The act of making, whether it’s doodling, writing a story or knitting something for someone else, has long been known to have benefits for mental health. Crafters often report a sense of satisfaction and accomplishment when they complete their work, which is great for self-esteem. This is especially true when the work is used or enjoyed by the person who created it.
However, there are also many other ways that the creative activity of making has positive effects on people’s mental health. It relieves stress, boosts mood, helps with sleep and provides a way to connect to others through art. The benefits don’t stop there, as crafting can also stimulate brain activity and increase cognitive function.
Keep Calm and Craft On
There is a reason that the phrase “Keep calm and craft on” is so popular; it’s actually true! It has been scientifically proven that the process of creating and being in the ‘flow’ of a craft can relax and calm the human body. The repetitive motions of knitting, cutting paper or rubber stamping activate the parasympathetic nervous system, which quiets that ‘fight or flight’ response in our bodies and gives us that feeling of peace and contentment. This is why so many people turn to crafting to help relieve anxiety and depression.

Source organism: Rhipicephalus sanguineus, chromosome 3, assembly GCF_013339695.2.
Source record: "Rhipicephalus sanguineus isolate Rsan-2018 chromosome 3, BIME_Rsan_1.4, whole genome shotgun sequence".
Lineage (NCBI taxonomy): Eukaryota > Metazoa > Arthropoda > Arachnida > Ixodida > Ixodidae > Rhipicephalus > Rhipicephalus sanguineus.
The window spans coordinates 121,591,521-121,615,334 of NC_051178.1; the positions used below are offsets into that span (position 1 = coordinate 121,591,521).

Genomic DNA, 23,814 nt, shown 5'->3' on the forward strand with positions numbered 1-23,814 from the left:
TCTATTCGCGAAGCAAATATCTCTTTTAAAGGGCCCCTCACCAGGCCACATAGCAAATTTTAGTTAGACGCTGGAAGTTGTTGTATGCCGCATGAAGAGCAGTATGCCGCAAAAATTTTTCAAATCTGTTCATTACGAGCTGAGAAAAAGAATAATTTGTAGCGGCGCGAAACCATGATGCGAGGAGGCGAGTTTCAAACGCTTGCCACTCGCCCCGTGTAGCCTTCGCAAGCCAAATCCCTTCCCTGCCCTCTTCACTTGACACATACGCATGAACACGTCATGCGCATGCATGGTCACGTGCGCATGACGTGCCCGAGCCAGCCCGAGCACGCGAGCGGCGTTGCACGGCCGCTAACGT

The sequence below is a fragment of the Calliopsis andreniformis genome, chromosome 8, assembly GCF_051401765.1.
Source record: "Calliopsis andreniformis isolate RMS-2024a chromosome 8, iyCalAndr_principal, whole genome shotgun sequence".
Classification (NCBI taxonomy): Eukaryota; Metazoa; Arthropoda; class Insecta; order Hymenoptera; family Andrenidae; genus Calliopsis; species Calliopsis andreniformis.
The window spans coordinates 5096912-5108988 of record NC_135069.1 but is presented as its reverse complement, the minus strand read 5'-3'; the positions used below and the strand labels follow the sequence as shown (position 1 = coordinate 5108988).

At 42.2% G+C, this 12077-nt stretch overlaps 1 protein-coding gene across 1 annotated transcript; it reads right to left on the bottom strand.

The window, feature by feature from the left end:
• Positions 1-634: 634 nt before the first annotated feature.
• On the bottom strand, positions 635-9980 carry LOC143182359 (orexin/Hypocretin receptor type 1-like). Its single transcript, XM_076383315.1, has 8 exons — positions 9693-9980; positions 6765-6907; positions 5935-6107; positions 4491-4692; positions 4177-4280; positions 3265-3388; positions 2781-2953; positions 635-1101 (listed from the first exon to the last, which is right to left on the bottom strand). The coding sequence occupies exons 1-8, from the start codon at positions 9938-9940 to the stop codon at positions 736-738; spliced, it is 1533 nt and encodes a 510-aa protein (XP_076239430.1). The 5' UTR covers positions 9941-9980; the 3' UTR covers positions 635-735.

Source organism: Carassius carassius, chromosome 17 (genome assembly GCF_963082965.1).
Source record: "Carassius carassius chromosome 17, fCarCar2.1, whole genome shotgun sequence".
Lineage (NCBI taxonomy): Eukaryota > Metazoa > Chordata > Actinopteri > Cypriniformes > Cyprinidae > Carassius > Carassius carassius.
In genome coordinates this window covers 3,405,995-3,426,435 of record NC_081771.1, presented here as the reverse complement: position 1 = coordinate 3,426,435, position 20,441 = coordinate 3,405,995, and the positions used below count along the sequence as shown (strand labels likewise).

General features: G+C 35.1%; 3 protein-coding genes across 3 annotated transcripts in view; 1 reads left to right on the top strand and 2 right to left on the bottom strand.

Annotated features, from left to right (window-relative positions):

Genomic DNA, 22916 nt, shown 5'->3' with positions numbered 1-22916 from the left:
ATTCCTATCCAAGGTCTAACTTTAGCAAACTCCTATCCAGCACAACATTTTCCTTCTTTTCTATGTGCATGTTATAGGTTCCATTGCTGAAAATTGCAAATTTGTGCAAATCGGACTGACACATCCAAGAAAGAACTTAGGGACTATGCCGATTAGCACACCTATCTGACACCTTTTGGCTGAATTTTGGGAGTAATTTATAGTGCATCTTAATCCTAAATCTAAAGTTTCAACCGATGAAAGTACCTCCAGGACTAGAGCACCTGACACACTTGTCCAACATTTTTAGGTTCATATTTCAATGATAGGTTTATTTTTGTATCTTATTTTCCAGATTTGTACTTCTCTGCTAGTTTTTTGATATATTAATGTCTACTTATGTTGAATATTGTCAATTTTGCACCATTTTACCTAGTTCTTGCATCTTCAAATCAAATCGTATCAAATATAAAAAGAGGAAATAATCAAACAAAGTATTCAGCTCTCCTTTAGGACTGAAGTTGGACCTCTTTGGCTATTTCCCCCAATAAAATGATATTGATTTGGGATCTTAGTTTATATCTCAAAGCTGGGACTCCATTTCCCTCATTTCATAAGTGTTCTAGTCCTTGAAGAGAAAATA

A study of cancer patients found that their level of emotional well-being was significantly higher when they were engaged in a creative activity, like sewing, rather than just waiting for the disease to progress. It was the connection to other people and the sense of self-worth that came from the creation of their own handmade objects that helped these patients to feel happier and healthier.
Art activities engage the fine motor muscles in our hands, fingers and wrists, which are key to good handwriting. Regular use of these muscles improves their strength and dexterity. Children and adults who engage in arts and crafts regularly also have better focus and concentration skills than those who don’t.
Crafting is a good outlet for expressing feelings and can be particularly beneficial in times of grief. For example, creating artwork or a scrapbook following the death of a loved one can help the grieving process. It’s important to remember that everyone grieves differently, and crafting can be a great way to work through those emotions in a healthy, safe and fun way.
There are many different materials that can be used to create things, and we have lots of ideas for you here. We’ve organized this page by material, so you can find projects that use a particular kind of material more easily. Click on the links below to find inspiration for everything from recycled materials and trash to nature crafts and beyond! We’ve even included some projects that can be done with kids. So why not try something new this week and get your hands dirty with some making? You’ll be surprised at all of the things you can make with a little bit of imagination and some materials around the house.